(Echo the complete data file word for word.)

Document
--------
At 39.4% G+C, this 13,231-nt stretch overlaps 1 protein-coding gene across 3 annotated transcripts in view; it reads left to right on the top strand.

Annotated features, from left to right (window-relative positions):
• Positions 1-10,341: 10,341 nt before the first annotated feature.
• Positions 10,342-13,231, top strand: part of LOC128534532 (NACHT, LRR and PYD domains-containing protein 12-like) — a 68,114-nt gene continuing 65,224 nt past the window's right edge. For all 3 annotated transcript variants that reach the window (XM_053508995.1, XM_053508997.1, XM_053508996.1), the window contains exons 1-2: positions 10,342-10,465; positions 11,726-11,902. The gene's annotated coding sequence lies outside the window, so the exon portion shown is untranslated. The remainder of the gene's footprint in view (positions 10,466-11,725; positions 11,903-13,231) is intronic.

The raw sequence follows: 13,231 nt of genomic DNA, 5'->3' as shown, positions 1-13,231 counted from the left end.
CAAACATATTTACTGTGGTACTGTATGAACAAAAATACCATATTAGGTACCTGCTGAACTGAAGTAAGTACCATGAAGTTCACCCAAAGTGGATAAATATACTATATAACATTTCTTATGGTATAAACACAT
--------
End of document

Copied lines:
At 39.4% G+C, this 13,231-nt stretch overlaps 1 protein-coding gene across 3 annotated transcripts in view; it reads left to right on the top strand.

Annotated features, from left to right (window-relative positions):
• Positions 1-10,341: 10,341 nt before the first annotated feature.
• Positions 10,342-13,231, top strand: part of LOC128534532 (NACHT, LRR and PYD domains-containing protein 12-like) — a 68,114-nt gene continuing 65,224 nt past the window's right edge. For all 3 annotated transcript variants that reach the window (XM_053508995.1, XM_053508997.1, XM_053508996.1), the window contains exons 1-2: positions 10,342-10,465; positions 11,726-11,902. The gene's annotated coding sequence lies outside the window, so the exon portion shown is untranslated. The remainder of the gene's footprint in view (positions 10,466-11,725; positions 11,903-13,231) is intronic.

The raw sequence follows: 13,231 nt of genomic DNA, 5'->3' as shown, positions 1-13,231 counted from the left end.
CAAACATATTTACTGTGGTACTGTATGAACAAAAATACCATATTAGGTACCTGCTGAACTGAAGTAAGTACCATGAAGTTCACCCAAAGTGGATAAATATACTATATAACATTTCTTATGGTATAAACACAT